When devising his tax plan during the campaign, I bet Barack Obama saw a graph that looked similar to this. This New York Times graph shows the tax revenues, by percentage of total income.
You’ll note that a progressive tax scheme — like the one the United States has — should actually increase as you move from the poor to the insanely wealthy. The reason for this is an economic principle called “declining marginal utility” which a lot of conservatives seem to forget when discussing tax cuts. The basic idea is that with each additional unit of a good you get, (at a certain point) the utility you derive from that unit starts to decline. For example, $1 means more to someone who makes $30,000 per year than somebody who earns $300,000 per year, and much, much more than it does to someone who earns $3,000,000 per year. So if we assume fairness to mean “affects all equally”, it makes sense then that the rich to be taxed at higher rates. But even if we remove fairness from the equation, the declining marginal utility of money also stipulate it’s a good idea from a policy perspective. That is, because $1 has greater utility as your income goes down, more money at the lower end of the income spectrum is likely to mean more money spent in the economy.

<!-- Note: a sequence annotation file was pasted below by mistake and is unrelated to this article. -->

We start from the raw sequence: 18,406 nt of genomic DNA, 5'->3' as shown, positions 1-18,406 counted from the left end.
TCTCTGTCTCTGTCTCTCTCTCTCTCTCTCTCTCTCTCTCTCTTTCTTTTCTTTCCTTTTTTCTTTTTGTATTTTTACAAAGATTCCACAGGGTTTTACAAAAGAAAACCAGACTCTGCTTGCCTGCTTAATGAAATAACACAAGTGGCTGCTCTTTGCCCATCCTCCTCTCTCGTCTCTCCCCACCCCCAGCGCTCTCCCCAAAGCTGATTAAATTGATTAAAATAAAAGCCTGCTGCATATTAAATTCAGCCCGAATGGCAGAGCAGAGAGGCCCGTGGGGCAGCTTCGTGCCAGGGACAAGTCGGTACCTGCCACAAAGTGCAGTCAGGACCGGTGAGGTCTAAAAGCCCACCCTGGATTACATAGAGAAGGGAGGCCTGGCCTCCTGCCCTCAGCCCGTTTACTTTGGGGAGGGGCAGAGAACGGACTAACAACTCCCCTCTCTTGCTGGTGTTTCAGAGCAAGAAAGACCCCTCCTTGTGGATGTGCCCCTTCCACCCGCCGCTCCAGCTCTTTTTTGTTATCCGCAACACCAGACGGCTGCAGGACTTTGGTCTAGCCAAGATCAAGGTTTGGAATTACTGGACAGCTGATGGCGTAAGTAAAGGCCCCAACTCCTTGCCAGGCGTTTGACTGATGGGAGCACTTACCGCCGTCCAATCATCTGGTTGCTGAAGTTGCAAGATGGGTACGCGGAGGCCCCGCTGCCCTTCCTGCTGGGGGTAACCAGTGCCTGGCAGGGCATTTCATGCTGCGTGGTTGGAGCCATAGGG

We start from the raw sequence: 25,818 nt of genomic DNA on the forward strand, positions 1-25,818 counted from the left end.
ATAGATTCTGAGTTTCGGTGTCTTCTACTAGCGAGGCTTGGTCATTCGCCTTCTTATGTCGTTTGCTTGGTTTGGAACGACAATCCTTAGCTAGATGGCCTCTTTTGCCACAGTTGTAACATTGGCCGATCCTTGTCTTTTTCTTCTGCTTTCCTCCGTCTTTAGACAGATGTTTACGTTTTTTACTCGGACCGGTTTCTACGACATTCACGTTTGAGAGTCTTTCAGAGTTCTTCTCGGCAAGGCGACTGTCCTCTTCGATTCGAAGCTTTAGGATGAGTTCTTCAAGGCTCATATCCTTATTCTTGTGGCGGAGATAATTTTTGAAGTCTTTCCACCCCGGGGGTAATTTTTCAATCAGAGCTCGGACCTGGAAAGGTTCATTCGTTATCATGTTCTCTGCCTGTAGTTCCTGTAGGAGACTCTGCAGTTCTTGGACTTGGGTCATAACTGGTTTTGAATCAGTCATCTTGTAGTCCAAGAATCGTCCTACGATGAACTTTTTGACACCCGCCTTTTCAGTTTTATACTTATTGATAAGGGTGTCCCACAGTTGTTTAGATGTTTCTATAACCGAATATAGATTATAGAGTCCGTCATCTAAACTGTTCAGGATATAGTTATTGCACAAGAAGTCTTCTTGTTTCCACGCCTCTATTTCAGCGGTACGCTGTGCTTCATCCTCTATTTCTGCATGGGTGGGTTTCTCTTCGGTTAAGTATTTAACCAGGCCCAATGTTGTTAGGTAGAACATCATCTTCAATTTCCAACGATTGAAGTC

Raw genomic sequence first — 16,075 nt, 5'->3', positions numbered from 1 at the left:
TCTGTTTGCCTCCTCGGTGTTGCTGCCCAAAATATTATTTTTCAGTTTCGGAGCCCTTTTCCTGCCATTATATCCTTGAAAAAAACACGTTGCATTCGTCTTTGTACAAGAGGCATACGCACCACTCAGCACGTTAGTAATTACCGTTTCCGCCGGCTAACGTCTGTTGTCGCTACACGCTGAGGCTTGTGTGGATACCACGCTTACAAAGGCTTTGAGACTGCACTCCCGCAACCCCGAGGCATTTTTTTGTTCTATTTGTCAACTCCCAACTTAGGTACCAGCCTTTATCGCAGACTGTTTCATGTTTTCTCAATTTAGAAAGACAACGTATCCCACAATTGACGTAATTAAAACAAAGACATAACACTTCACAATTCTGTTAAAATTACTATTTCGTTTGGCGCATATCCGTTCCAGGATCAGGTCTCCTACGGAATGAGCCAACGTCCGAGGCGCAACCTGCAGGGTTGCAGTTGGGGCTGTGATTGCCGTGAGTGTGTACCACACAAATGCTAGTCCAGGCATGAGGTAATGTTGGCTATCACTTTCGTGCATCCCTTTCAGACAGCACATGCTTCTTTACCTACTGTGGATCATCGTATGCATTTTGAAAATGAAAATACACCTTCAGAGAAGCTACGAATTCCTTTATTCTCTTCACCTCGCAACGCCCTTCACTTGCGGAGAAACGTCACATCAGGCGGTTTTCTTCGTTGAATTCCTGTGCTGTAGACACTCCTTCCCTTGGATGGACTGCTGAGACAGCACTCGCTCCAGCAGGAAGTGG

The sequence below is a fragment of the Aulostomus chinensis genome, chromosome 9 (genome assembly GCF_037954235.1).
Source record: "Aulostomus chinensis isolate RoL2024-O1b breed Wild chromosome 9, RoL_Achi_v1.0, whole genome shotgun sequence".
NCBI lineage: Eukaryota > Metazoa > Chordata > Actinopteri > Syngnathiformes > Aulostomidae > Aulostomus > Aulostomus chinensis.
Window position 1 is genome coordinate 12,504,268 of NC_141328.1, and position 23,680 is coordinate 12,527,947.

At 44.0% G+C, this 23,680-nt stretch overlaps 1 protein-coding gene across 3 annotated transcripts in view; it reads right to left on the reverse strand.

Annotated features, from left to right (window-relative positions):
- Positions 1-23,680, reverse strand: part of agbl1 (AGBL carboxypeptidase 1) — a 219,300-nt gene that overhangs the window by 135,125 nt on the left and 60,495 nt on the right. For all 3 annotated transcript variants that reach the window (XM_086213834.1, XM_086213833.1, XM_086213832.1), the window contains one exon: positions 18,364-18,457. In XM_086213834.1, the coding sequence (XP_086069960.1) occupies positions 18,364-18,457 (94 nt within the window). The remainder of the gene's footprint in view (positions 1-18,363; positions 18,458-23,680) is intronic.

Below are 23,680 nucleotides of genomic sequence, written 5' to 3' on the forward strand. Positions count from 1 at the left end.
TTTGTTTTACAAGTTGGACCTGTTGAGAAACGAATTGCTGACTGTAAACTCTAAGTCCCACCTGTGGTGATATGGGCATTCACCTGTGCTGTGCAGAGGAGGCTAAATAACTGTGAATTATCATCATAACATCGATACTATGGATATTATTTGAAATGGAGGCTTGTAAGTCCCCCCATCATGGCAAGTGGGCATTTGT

Of course, there are equilibriums. The rich should not be taxed so onerously as to discourage investment, but somehow, I imagine someone who goes from an after-tax $7.9 million to an after-tax $7 million will still be able to scrounge up some change.